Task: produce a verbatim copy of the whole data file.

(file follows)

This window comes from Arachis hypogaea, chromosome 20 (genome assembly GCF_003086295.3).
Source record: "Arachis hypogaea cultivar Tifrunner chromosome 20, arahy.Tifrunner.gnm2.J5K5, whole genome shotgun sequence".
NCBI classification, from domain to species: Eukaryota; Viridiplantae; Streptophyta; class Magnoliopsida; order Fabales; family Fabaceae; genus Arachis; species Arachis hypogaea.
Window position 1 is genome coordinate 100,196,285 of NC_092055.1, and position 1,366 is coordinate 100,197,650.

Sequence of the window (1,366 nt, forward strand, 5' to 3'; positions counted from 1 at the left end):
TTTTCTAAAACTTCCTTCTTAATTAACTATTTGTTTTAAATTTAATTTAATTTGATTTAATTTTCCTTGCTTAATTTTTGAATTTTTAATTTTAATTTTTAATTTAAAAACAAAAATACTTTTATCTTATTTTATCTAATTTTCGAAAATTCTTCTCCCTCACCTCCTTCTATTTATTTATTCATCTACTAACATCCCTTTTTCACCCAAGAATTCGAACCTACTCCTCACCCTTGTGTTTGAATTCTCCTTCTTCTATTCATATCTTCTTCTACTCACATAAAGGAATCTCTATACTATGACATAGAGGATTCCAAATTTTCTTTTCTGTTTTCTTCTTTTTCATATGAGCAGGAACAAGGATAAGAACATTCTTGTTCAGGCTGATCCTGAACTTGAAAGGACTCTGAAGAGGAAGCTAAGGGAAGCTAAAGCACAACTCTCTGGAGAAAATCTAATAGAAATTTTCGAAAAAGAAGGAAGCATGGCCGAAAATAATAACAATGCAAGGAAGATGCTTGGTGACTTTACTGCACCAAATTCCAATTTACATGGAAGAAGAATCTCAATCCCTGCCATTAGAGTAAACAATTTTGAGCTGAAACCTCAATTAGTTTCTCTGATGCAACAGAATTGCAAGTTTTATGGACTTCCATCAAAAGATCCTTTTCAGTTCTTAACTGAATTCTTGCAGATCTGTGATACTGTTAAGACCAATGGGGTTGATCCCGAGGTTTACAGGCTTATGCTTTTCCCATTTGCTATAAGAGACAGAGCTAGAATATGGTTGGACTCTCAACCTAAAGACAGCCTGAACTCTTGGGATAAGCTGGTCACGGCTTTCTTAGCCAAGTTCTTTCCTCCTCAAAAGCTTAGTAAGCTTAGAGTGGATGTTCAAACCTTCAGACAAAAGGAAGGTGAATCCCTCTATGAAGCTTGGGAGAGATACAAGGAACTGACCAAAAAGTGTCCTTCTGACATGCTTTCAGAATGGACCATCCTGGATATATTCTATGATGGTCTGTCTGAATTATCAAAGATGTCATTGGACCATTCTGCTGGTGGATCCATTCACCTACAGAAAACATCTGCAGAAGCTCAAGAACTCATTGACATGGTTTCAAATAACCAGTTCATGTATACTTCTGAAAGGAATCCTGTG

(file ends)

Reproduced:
This window comes from Arachis hypogaea, chromosome 20 (genome assembly GCF_003086295.3).
Source record: "Arachis hypogaea cultivar Tifrunner chromosome 20, arahy.Tifrunner.gnm2.J5K5, whole genome shotgun sequence".
NCBI classification, from domain to species: Eukaryota; Viridiplantae; Streptophyta; class Magnoliopsida; order Fabales; family Fabaceae; genus Arachis; species Arachis hypogaea.
Window position 1 is genome coordinate 100,196,285 of NC_092055.1, and position 1,366 is coordinate 100,197,650.

Sequence of the window (1,366 nt, forward strand, 5' to 3'; positions counted from 1 at the left end):
TTTTCTAAAACTTCCTTCTTAATTAACTATTTGTTTTAAATTTAATTTAATTTGATTTAATTTTCCTTGCTTAATTTTTGAATTTTTAATTTTAATTTTTAATTTAAAAACAAAAATACTTTTATCTTATTTTATCTAATTTTCGAAAATTCTTCTCCCTCACCTCCTTCTATTTATTTATTCATCTACTAACATCCCTTTTTCACCCAAGAATTCGAACCTACTCCTCACCCTTGTGTTTGAATTCTCCTTCTTCTATTCATATCTTCTTCTACTCACATAAAGGAATCTCTATACTATGACATAGAGGATTCCAAATTTTCTTTTCTGTTTTCTTCTTTTTCATATGAGCAGGAACAAGGATAAGAACATTCTTGTTCAGGCTGATCCTGAACTTGAAAGGACTCTGAAGAGGAAGCTAAGGGAAGCTAAAGCACAACTCTCTGGAGAAAATCTAATAGAAATTTTCGAAAAAGAAGGAAGCATGGCCGAAAATAATAACAATGCAAGGAAGATGCTTGGTGACTTTACTGCACCAAATTCCAATTTACATGGAAGAAGAATCTCAATCCCTGCCATTAGAGTAAACAATTTTGAGCTGAAACCTCAATTAGTTTCTCTGATGCAACAGAATTGCAAGTTTTATGGACTTCCATCAAAAGATCCTTTTCAGTTCTTAACTGAATTCTTGCAGATCTGTGATACTGTTAAGACCAATGGGGTTGATCCCGAGGTTTACAGGCTTATGCTTTTCCCATTTGCTATAAGAGACAGAGCTAGAATATGGTTGGACTCTCAACCTAAAGACAGCCTGAACTCTTGGGATAAGCTGGTCACGGCTTTCTTAGCCAAGTTCTTTCCTCCTCAAAAGCTTAGTAAGCTTAGAGTGGATGTTCAAACCTTCAGACAAAAGGAAGGTGAATCCCTCTATGAAGCTTGGGAGAGATACAAGGAACTGACCAAAAAGTGTCCTTCTGACATGCTTTCAGAATGGACCATCCTGGATATATTCTATGATGGTCTGTCTGAATTATCAAAGATGTCATTGGACCATTCTGCTGGTGGATCCATTCACCTACAGAAAACATCTGCAGAAGCTCAAGAACTCATTGACATGGTTTCAAATAACCAGTTCATGTATACTTCTGAAAGGAATCCTGTG